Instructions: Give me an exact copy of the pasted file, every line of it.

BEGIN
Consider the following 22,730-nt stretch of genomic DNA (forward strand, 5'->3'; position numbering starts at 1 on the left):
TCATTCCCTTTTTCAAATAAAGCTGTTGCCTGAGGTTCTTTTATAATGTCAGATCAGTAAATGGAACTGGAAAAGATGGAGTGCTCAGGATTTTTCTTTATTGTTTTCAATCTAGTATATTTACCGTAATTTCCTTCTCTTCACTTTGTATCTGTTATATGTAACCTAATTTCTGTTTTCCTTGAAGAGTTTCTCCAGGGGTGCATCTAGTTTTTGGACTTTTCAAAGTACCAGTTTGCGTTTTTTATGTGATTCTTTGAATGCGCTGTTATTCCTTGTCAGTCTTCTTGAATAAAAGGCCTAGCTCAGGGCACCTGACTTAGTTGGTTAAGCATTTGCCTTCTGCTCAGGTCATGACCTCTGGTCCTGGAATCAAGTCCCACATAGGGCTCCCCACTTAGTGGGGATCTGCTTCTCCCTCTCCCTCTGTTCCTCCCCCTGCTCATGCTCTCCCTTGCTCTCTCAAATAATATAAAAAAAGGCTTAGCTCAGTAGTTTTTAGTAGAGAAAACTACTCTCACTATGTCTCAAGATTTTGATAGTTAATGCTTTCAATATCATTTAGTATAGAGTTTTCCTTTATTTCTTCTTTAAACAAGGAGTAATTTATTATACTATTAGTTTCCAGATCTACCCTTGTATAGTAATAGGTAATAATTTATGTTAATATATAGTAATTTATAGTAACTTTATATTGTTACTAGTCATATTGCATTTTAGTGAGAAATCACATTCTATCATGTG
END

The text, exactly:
Consider the following 22,730-nt stretch of genomic DNA (forward strand, 5'->3'; position numbering starts at 1 on the left):
TCATTCCCTTTTTCAAATAAAGCTGTTGCCTGAGGTTCTTTTATAATGTCAGATCAGTAAATGGAACTGGAAAAGATGGAGTGCTCAGGATTTTTCTTTATTGTTTTCAATCTAGTATATTTACCGTAATTTCCTTCTCTTCACTTTGTATCTGTTATATGTAACCTAATTTCTGTTTTCCTTGAAGAGTTTCTCCAGGGGTGCATCTAGTTTTTGGACTTTTCAAAGTACCAGTTTGCGTTTTTTATGTGATTCTTTGAATGCGCTGTTATTCCTTGTCAGTCTTCTTGAATAAAAGGCCTAGCTCAGGGCACCTGACTTAGTTGGTTAAGCATTTGCCTTCTGCTCAGGTCATGACCTCTGGTCCTGGAATCAAGTCCCACATAGGGCTCCCCACTTAGTGGGGATCTGCTTCTCCCTCTCCCTCTGTTCCTCCCCCTGCTCATGCTCTCCCTTGCTCTCTCAAATAATATAAAAAAAGGCTTAGCTCAGTAGTTTTTAGTAGAGAAAACTACTCTCACTATGTCTCAAGATTTTGATAGTTAATGCTTTCAATATCATTTAGTATAGAGTTTTCCTTTATTTCTTCTTTAAACAAGGAGTAATTTATTATACTATTAGTTTCCAGATCTACCCTTGTATAGTAATAGGTAATAATTTATGTTAATATATAGTAATTTATAGTAACTTTATATTGTTACTAGTCATATTGCATTTTAGTGAGAAATCACATTCTATCATGTG